20th President James A. Garfield Died Due to Infection
"The doctors killed Garfield, I just shot him," claims Charles Guiteau, the man who (allegedly) assassinated President James A. Garfield.
In honor of today being the anniversary of President Garfield's death, we're talking history - something we don't normally do. He is listed as one of the four sitting presidents assassinated while in office, but, as indicated by his shooter, the cause of death is up for debate.
On July 2, 1881, President Garfield was making his way to the New Jersey seashore for a family vacation when he was shot twice - one bullet grazed his arm, but the second entered in through his back and became stuck in his abdomen. There happened to be several doctors available at the scene who were eager to help and as a result, used their unwashed fingers and hands to try and retrieve the bullet immediately. While you may cringe upon reading that (I know I do), this was actually a common practice with gunshot wounds because back then it was thought that leaving the bullet inside the body cavity for too long could potentially lead to problems like nerve and organ damage, or "morbid poisoning."
The weeks and months that followed were excruciating for President Garfield. What began as a 3-inch deep wound became a 20-inch long incision that started at his ribs and ended at his groin. It didn't take long for the surgical site to become infected with sepsis - an infection that eventually leads to complete organ failure of the entire body. If you want to know more, or to find out what happened to his shooter, take a look at this PBS article.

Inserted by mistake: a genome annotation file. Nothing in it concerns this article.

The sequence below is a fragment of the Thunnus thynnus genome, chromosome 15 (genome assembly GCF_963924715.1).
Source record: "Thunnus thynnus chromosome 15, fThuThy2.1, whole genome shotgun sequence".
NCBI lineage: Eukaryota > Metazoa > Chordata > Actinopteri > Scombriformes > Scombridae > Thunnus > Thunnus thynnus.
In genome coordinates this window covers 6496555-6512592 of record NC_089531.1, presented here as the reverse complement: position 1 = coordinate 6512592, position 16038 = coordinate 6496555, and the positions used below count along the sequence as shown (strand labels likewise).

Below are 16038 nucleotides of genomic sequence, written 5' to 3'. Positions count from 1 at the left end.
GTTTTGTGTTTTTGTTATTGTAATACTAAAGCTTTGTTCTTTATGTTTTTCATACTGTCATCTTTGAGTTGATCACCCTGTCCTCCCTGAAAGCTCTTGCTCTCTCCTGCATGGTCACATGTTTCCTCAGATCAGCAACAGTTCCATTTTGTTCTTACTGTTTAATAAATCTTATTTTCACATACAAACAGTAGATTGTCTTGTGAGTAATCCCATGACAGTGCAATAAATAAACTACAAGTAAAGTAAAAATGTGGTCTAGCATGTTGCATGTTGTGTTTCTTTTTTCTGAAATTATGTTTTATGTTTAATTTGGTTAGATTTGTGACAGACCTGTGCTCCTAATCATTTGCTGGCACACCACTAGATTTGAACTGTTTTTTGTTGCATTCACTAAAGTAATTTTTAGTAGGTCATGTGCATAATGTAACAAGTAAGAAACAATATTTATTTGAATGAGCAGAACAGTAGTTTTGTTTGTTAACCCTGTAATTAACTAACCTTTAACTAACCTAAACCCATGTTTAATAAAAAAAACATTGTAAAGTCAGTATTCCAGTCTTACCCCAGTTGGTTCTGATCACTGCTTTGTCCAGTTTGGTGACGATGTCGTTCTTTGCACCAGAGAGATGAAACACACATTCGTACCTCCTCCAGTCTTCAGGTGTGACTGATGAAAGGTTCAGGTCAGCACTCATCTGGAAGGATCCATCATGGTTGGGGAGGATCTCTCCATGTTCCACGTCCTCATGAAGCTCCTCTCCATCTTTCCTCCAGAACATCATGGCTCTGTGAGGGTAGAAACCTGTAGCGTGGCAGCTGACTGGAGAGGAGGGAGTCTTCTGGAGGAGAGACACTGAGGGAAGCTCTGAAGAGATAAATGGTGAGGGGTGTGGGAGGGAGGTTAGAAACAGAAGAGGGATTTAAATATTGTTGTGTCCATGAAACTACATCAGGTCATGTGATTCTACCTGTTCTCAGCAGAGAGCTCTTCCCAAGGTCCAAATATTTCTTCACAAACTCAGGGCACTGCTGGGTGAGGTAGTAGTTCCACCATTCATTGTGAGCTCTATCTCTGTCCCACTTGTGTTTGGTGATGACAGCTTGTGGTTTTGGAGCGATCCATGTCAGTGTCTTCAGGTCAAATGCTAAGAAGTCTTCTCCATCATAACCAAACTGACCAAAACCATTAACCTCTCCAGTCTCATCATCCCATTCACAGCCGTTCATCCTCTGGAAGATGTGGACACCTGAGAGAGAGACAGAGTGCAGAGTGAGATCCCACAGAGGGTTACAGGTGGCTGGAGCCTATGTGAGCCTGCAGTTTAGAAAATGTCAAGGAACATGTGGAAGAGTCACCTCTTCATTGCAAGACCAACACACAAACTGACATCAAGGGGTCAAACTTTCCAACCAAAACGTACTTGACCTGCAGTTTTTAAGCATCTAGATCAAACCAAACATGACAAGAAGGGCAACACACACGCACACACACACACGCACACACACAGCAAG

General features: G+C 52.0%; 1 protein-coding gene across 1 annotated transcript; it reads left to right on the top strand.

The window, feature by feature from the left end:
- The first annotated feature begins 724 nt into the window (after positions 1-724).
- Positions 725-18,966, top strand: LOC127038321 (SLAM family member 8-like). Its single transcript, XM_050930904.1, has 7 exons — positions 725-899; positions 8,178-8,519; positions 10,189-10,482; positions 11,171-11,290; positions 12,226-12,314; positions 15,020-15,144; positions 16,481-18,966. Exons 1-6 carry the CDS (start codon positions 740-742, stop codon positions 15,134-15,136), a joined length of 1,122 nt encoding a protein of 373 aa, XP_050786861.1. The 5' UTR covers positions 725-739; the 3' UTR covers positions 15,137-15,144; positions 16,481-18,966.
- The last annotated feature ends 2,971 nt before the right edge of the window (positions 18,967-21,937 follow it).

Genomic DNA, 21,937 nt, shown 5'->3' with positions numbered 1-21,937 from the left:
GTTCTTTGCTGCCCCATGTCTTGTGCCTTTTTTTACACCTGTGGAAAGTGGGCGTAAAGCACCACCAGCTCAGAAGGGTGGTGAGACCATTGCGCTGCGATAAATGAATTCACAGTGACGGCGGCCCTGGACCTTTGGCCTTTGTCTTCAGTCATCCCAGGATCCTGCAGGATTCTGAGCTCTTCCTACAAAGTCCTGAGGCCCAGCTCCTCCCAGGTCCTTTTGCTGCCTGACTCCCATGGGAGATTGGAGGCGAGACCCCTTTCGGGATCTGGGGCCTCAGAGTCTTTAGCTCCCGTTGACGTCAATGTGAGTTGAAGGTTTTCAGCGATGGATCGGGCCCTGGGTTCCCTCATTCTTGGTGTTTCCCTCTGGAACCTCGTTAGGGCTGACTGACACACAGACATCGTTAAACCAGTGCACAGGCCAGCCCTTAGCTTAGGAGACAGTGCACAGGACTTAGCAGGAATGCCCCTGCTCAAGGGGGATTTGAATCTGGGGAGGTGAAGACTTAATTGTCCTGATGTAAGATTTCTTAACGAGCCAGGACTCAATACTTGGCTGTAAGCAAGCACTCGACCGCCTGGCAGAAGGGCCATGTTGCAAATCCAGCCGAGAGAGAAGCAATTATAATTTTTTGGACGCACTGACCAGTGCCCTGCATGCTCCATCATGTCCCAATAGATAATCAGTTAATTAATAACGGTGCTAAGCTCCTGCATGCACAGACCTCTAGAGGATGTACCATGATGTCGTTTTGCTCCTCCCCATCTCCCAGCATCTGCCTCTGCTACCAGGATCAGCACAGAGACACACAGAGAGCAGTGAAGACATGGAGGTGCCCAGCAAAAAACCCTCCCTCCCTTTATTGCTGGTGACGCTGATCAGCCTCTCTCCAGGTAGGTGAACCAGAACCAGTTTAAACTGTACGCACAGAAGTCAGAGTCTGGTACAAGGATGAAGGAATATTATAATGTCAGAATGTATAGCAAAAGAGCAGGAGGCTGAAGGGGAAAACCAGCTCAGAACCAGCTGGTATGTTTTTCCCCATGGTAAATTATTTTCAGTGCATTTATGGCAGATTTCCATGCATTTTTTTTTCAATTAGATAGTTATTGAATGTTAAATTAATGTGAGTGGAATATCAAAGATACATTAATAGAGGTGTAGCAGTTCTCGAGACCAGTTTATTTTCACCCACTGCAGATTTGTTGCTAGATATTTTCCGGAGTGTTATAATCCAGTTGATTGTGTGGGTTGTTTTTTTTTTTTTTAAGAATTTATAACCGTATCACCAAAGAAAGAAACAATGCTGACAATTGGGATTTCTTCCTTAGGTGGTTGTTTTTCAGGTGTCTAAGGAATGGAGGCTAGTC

It's difficult to say whether or not President Garfield would have survived had there been a sanitary approach to his care. For all we know, the bullet wound had done enough damage on its own - but what we know for sure is that it could have saved him from months of pain. During this time period, germ theory was a joke to most doctors. Luckily, that's not the case anymore.
Hospitals now have strict protocols in place to ensure all medical personnel and their instruments are completely sanitized before performing any procedures on patients. The team and I at PhoneSoap are proud to say we have placed hundreds of units in hospitals and medical centers across the US that assist doctors and nurses in their efforts with delivering the best possible care.